In 'Muck City,' Football Is Essence of Life

In 'Muck City,' Football Is Essence of Life

Author Bryan Mealer is used to covering hardships. His books include All Things Must Fight Life, a report on war in the Democratic Republic of Congo and The Boy Who Harnessed the Wind, his story on famine in Malawi co-authored by Malawian inventor William Kamkwamba. In his latest endeavor, Mealer studied poverty not in a foreign nation, but rather in South Florida. Mealer's Muck City: Winning and Losing in Football's Forgotten Town follows the 2010 season of the national powerhouse Glades Central Raiders, as they battle for a state championship. The high school, located in Belle Glade, Fla., has sent about 30 players to the NFL, including Santonio Holmes and Fred Taylor. Despite the athletic success, Belle Glade is also among the most impoverished, crime-filled and academically underachieving cities in the nation. Mealer uses football as a guide to tell the story of one of the United States' most misunderstood cities.



ThePostGame: How did the idea to cover the Glades Central football team originate?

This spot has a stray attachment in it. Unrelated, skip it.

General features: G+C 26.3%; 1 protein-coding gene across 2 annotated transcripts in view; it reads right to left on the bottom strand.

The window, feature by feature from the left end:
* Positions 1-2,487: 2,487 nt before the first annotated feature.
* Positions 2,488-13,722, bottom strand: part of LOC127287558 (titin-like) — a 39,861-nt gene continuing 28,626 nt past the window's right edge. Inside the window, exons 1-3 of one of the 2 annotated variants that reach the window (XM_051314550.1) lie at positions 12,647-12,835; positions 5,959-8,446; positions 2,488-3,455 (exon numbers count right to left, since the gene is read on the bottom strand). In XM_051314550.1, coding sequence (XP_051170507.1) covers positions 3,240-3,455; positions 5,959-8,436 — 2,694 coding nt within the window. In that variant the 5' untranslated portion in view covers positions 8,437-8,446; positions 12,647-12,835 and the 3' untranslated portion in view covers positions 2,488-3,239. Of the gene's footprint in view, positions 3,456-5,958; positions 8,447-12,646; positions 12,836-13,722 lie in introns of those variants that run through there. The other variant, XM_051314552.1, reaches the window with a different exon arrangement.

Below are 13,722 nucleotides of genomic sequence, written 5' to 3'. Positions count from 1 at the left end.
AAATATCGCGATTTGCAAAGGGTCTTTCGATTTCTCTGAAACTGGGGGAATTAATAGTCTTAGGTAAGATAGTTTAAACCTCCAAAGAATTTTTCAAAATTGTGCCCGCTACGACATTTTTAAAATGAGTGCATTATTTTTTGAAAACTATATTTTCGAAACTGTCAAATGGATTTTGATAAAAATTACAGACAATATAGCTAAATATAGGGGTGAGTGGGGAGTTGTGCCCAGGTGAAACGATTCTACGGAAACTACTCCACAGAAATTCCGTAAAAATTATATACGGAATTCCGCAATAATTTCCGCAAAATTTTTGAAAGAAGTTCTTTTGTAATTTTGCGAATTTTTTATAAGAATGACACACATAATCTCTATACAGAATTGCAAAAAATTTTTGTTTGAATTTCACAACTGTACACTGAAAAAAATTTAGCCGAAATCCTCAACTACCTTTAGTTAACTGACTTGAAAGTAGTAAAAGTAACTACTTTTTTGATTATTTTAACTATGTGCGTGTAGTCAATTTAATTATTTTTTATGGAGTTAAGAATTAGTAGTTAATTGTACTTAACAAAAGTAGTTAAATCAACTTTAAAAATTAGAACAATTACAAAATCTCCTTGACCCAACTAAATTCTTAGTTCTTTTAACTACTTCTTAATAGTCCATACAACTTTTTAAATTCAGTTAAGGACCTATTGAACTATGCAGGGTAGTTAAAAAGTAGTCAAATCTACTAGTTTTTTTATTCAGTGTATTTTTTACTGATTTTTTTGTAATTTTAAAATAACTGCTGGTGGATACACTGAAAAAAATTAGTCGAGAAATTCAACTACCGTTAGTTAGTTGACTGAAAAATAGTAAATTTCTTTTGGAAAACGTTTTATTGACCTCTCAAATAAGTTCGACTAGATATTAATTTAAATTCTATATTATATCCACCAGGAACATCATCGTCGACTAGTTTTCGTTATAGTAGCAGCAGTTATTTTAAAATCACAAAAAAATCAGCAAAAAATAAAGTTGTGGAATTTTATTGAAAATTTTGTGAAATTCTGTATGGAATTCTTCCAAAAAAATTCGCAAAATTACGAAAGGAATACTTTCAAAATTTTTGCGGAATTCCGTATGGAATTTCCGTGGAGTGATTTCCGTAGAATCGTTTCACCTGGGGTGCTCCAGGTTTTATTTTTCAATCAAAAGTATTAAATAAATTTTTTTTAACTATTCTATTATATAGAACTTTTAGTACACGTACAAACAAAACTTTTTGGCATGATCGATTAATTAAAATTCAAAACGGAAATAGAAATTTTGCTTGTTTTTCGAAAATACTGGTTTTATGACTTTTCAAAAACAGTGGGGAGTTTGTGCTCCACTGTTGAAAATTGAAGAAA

BRYAN MEALER: I heard about them just reading about football. After Santonio Holmes made that game winning catch in the Super Bowl, they were talking about where he's from. In ESPN the Magazine, they did this story about these guys chasing rabbits. That's the most famous story in Belle Glade. Belle Glade is situated right in the sugar cane fields in the Everglades. Each year, even to this day, before they harvest that sugar cane, the farmers light the fields on fire. It burns out undergrowth and chases out gators and wild pigs and rabbits–thousands and thousands of rabbits. These kids who've lived in Belle Glade and Pahokee and these small towns, for generations, they wait in the cane breaks and when the farmers light these fires, it pushes the rabbits out. When they hit those cane breaks, the guys chase them down and kill them. The legend is, that's what makes them so fast. I heard that story and it was just fascinating.

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